When a domestic abuse victim needs legal help, immigration status shouldn’t matter. However, for undocumented survivors, immigration status all too-often plays a role in the decision to seek safety and protection, or stay in an abusive relationship.
For victims of domestic abuse, navigating the legal system is a complex, confusing task. However, for undocumented immigrants, this difficulty is often amplified. Fear of arrest and deportation makes victims of domestic violence question if appearing in front of a judge is a better choice than staying with an abusive partner. In some cases, the accused abuser will threaten to alert ICE, the police, or a judge to the victim’s immigration status if the courts get involved.
Though the Violence Against Woman Act (VAWA) offers 10,000 U-Visas and T-Visas pear year, many victims may not know about this program without assistance from an immigration specialist attorney. A report from the Tahirih Justice Center shows the hesitancy to report abuse among undocumented immigrants. The report surveyed 715 advocates and attorneys, uncovering critical key findings that shine a light on grave situations many undocumented victims of domestic abuse find themselves in:
- Nearly 78% of immigrant survivors are concerned that they will be detained if they file a police report or call 911.
- Immigrant survivors with an abuser who is a U.S. citizen are unlikely to report domestic abuse.
- Seventy-five percent of advocates interviewed stated their clients had concerns about going to court for matters related to an abuser and even convicted offenders.
- Forty-three percent of advocates reported working with an immigrant survivor who dropped civil or criminal cases because of fear of being deported.
The report highlights the vulnerability of immigrant survivors as well as how limited they believe their options are when trying to seek safety and protection from their abusers. Undocumented immigrant survivors may not have a strong grasp of the English language, be unfamiliar with local laws related to child custody, and not know that protective measures like temporary restraining orders exist.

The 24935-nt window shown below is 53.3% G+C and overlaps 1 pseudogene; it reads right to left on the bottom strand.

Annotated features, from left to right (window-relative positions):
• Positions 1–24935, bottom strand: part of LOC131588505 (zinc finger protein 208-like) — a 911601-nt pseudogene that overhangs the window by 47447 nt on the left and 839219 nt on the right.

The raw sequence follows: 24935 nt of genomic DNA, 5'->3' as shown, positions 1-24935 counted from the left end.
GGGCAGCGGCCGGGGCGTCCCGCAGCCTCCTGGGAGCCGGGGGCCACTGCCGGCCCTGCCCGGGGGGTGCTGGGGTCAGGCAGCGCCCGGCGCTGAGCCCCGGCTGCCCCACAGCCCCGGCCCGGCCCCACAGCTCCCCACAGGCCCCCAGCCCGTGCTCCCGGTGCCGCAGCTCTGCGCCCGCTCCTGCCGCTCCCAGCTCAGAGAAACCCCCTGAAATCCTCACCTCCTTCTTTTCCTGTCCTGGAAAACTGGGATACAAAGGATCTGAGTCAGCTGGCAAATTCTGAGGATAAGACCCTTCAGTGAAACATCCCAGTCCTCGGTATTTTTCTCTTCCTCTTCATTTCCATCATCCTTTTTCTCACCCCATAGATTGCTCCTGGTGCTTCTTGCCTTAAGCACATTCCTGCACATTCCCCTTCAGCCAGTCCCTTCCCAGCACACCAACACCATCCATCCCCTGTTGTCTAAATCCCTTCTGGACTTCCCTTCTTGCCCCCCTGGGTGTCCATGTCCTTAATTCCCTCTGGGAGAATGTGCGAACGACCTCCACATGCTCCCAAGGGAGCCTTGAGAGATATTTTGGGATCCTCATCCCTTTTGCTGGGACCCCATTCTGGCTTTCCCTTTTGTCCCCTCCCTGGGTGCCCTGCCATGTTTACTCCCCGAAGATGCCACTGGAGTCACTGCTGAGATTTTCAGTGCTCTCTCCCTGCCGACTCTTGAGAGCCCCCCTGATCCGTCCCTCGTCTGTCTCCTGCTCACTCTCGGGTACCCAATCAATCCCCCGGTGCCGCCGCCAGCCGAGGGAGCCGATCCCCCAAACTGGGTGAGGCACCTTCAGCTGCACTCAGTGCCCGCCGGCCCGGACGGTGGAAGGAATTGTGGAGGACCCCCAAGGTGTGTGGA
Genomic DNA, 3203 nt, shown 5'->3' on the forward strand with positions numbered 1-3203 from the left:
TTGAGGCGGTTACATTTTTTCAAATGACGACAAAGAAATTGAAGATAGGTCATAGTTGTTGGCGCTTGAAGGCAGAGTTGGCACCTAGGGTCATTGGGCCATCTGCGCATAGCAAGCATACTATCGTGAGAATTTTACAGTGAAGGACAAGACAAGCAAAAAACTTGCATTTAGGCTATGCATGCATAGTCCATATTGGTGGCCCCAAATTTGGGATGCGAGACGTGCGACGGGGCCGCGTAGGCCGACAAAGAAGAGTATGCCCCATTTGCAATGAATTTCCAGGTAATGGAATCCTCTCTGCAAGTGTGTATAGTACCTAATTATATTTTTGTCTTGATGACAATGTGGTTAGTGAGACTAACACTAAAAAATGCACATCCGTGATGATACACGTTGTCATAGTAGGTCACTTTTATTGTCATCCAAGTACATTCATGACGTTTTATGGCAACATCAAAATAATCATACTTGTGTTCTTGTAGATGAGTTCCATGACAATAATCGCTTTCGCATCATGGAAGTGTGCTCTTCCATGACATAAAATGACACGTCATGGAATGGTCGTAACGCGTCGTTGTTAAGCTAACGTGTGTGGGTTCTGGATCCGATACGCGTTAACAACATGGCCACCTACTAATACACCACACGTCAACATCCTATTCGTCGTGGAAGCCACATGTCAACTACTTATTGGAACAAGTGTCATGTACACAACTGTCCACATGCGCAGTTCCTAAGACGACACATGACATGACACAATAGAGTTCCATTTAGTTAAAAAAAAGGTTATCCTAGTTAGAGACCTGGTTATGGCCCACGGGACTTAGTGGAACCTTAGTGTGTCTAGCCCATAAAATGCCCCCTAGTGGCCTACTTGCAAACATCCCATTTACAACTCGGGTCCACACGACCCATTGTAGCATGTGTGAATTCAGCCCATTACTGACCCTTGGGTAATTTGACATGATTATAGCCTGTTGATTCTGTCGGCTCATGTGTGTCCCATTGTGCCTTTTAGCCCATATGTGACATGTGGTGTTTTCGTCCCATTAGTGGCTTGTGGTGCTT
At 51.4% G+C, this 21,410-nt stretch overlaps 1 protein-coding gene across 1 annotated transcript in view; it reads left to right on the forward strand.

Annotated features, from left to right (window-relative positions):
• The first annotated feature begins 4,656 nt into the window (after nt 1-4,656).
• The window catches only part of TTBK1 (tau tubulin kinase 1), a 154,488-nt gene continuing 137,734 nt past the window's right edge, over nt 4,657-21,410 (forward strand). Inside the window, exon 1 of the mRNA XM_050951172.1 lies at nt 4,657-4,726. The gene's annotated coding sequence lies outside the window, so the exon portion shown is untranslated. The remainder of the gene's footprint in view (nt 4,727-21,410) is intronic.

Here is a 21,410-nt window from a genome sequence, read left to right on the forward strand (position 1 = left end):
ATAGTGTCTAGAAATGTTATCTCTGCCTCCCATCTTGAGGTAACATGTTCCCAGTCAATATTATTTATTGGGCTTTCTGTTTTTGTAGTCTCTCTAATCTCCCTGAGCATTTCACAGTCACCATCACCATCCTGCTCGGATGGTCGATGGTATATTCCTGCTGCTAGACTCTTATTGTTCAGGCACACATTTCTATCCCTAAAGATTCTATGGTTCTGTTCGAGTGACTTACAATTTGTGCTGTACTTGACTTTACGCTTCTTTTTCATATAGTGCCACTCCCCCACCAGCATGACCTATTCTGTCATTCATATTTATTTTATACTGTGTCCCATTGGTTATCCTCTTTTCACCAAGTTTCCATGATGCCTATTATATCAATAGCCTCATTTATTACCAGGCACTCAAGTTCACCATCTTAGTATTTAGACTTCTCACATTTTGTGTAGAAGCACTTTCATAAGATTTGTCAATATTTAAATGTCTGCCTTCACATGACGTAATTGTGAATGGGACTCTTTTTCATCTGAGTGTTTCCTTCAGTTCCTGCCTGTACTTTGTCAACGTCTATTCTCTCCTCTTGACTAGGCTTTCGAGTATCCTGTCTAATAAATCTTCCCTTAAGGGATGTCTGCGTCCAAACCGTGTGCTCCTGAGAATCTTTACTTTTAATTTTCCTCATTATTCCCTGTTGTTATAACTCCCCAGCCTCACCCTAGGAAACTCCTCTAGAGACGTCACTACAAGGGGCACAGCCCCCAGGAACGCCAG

Immigration lawyers can be a strong asset to undocumented domestic violence victims—if an immigration lawyer can be found—to provide legal advocacy services.
Domestic violence agencies rely on a network of paid and pro-bono immigration attorneys to make sure abuse victims can concentrate on finding safety and obtaining freedom, not deportation. If deportation remains a threat, undocumented victims may feel forced to remain with their abusers.
How HAWC Helps
HAWC educates victims of domestic abuse on the possible immigration relief available to them. Through its network of community partners HAWC connects victims of domestic abuse with the immigration services they need. When you donate to HAWC, you’re helping undocumented immigrant survivors obtain access to legal advocates and lawyers who can help them navigate through the challenges of the legal system.
Every donation puts our organization closer to hiring an immigration staff attorney and creating pro-bono relationships with immigration attorneys that can further help domestic abuse victims.
Donate today and help us expand our relationships with the legal immigration experts that play a critical role in keeping victims safe.
- Lockhart, PR (May 25, 2017). Women are Now Living with Fear of Deportation If They Report Domestic Violence. Mother Jones. Retrieved from
- 2017 Advocate and Legal Service Survey Regarding Immigrant Survivors. National Network to End Domestic Violence. Retrieved from